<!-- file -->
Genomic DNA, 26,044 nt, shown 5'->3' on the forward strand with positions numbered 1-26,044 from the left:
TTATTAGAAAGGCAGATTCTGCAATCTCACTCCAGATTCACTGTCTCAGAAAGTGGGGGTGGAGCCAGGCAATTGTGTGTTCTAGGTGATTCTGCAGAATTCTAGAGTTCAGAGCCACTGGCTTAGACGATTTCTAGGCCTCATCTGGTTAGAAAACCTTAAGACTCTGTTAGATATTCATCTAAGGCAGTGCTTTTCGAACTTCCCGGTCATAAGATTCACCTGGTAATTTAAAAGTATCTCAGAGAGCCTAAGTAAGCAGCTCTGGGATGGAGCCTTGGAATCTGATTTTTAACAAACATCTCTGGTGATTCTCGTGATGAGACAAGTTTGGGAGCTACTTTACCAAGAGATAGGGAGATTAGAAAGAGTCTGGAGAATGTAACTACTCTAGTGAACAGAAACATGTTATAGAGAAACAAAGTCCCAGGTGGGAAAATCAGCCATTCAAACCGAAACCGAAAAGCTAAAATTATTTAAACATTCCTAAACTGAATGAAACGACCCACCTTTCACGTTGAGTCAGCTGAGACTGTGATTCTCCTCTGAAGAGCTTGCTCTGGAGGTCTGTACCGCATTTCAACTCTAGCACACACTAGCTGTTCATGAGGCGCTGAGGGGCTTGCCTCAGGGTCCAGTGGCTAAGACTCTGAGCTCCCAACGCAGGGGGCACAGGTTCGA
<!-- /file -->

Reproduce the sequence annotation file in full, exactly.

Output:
Genomic DNA, 26,044 nt, shown 5'->3' on the forward strand with positions numbered 1-26,044 from the left:
TTATTAGAAAGGCAGATTCTGCAATCTCACTCCAGATTCACTGTCTCAGAAAGTGGGGGTGGAGCCAGGCAATTGTGTGTTCTAGGTGATTCTGCAGAATTCTAGAGTTCAGAGCCACTGGCTTAGACGATTTCTAGGCCTCATCTGGTTAGAAAACCTTAAGACTCTGTTAGATATTCATCTAAGGCAGTGCTTTTCGAACTTCCCGGTCATAAGATTCACCTGGTAATTTAAAAGTATCTCAGAGAGCCTAAGTAAGCAGCTCTGGGATGGAGCCTTGGAATCTGATTTTTAACAAACATCTCTGGTGATTCTCGTGATGAGACAAGTTTGGGAGCTACTTTACCAAGAGATAGGGAGATTAGAAAGAGTCTGGAGAATGTAACTACTCTAGTGAACAGAAACATGTTATAGAGAAACAAAGTCCCAGGTGGGAAAATCAGCCATTCAAACCGAAACCGAAAAGCTAAAATTATTTAAACATTCCTAAACTGAATGAAACGACCCACCTTTCACGTTGAGTCAGCTGAGACTGTGATTCTCCTCTGAAGAGCTTGCTCTGGAGGTCTGTACCGCATTTCAACTCTAGCACACACTAGCTGTTCATGAGGCGCTGAGGGGCTTGCCTCAGGGTCCAGTGGCTAAGACTCTGAGCTCCCAACGCAGGGGGCACAGGTTCGA